The following commentary comes from an independent investor or market observer as part of TheStreet's guest contributor program, which is separate from the company's news coverage.
By Dave Sterman
NEW YORK (
) -- I spend much of my time in search of companies that possess robust growth prospects. But I'm also content to occasionally focus my energy on companies that are unlikely to grow meaningfully. The catch: these companies must be able to generate a huge amount of profit from their sales base in a consistent manner. Or they need to own a set of assets that would be highly coveted by other firms in an industry.
I think I've found a company that checks off both of those boxes.
(CVC - Get Report)
generates stunning amounts of free cash flow. And recent events make me think the company may soon receive a very flattering offer from a rival or a private-equity (PE) firm.
An industry that has peaked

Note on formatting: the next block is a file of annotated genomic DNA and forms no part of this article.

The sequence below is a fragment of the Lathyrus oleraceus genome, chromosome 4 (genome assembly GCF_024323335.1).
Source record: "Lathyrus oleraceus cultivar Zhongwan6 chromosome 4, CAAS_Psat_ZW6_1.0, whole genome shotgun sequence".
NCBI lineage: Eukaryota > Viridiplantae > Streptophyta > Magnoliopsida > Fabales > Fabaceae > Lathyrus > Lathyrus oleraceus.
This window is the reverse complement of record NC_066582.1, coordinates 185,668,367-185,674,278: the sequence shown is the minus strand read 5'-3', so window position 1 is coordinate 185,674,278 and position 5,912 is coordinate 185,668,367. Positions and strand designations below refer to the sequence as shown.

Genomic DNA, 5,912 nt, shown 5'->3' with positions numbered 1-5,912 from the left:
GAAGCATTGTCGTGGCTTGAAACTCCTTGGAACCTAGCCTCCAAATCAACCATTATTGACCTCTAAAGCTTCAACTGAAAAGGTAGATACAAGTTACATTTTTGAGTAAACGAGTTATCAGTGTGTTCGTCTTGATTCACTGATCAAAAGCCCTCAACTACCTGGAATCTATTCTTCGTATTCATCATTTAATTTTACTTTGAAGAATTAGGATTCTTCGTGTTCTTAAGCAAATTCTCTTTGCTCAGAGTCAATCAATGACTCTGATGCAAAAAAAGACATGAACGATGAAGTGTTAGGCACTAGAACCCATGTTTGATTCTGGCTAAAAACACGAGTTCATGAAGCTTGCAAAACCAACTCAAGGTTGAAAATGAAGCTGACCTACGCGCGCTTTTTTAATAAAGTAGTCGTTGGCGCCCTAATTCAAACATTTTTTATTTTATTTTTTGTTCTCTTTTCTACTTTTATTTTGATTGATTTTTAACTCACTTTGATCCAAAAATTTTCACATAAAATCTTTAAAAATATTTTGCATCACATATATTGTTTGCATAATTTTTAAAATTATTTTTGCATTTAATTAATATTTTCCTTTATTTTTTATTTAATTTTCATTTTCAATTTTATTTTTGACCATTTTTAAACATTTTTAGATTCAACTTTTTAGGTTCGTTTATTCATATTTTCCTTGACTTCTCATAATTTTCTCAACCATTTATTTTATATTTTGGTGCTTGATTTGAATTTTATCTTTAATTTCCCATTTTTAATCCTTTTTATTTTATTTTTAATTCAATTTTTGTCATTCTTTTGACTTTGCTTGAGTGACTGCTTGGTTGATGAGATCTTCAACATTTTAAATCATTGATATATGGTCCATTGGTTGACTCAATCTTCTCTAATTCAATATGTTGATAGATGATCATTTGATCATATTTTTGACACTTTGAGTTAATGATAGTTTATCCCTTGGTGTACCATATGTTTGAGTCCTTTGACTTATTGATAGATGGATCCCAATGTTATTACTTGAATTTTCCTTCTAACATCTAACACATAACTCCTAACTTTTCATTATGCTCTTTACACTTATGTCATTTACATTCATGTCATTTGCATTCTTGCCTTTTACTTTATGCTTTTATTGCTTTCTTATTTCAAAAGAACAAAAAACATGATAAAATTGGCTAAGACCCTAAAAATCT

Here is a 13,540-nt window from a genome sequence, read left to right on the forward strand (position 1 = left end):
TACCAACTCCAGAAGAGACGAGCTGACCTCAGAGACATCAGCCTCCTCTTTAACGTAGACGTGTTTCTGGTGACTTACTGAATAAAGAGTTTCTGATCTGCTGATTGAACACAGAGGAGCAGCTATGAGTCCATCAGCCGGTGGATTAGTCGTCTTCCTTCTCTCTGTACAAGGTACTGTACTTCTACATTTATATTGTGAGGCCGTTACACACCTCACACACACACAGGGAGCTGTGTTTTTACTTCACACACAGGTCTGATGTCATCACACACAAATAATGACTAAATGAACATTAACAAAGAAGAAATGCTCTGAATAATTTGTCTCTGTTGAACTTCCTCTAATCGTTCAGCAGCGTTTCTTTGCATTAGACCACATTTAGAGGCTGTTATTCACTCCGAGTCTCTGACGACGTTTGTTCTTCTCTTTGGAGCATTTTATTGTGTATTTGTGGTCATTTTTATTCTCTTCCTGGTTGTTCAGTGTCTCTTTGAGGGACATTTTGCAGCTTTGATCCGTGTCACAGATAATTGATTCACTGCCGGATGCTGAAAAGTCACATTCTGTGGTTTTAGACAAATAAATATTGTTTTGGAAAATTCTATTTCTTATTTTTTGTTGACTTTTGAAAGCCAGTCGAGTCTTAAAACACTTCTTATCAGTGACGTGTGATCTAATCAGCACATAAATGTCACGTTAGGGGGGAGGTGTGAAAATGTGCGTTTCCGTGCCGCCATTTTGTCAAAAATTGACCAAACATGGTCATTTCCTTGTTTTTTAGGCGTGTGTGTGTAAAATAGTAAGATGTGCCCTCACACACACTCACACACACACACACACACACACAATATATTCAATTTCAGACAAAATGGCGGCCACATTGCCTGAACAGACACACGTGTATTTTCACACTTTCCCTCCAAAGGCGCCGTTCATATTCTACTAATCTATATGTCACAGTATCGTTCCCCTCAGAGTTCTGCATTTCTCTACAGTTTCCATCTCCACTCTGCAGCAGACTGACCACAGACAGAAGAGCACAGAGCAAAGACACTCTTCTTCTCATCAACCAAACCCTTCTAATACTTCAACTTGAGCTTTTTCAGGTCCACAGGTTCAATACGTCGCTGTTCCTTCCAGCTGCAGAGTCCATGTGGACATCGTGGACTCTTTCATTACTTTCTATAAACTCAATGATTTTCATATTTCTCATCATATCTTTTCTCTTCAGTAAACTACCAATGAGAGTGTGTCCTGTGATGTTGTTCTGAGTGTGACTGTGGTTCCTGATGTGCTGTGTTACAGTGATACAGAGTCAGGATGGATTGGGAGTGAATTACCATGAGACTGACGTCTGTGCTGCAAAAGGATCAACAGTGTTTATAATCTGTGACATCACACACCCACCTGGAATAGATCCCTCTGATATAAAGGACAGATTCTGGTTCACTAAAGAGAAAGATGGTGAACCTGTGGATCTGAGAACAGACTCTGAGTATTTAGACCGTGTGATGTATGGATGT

It's no secret cable companies face myriad threats. Some consumers have balked at $100 monthly bills and are now content to simply surf the web for their evening's entertainment. (In the case of Cablevision, we're talking about a $150 average monthly bill.) Other consumers are ditching their cable providers for satellite-based providers such as
(DTV - Get Report)
(which, incidentally, can consider me a very happy new customer after making a recent switch).
But rumors of cable's demise are greatly exaggerated.
The vast majority of consumers are sitting tight, continuing to get cable service along with Internet access and phone service -- all from a company with which they already have a longstanding relationship.
Simply put, cable companies such as Cablevision, which already has 3.6 million customers, are hard-pressed to find any new customers at this point in their life cycle. At the same time, they are not likely to see their customer base materially shrink, either. So their real focus is on squeezing out profits from every bill. And boy, is Cablevision profitable.
In 2010, for instance, Cablevision generated $7.2 billion in revenue and $2.6 billion in EBITDA. This worked out to be 36% EBITDA margins, which is quite impressive in any industry, let alone one that is mature and subject to fierce competition.